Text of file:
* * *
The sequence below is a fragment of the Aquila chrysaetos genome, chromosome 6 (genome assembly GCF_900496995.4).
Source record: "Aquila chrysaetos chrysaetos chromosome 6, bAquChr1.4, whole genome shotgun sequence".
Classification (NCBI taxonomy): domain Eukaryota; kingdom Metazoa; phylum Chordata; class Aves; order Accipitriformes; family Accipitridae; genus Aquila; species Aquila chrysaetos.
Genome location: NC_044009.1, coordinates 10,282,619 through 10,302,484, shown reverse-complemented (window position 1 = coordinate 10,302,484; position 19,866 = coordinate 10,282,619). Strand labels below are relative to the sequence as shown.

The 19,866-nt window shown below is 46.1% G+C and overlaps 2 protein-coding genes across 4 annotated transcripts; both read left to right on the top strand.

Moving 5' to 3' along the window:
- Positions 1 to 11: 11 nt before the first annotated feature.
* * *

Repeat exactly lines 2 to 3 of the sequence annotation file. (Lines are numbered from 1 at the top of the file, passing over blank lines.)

Source record: "Aquila chrysaetos chrysaetos chromosome 6, bAquChr1.4, whole genome shotgun sequence".
Classification (NCBI taxonomy): domain Eukaryota; kingdom Metazoa; phylum Chordata; class Aves; order Accipitriformes; family Accipitridae; genus Aquila; species Aquila chrysaetos.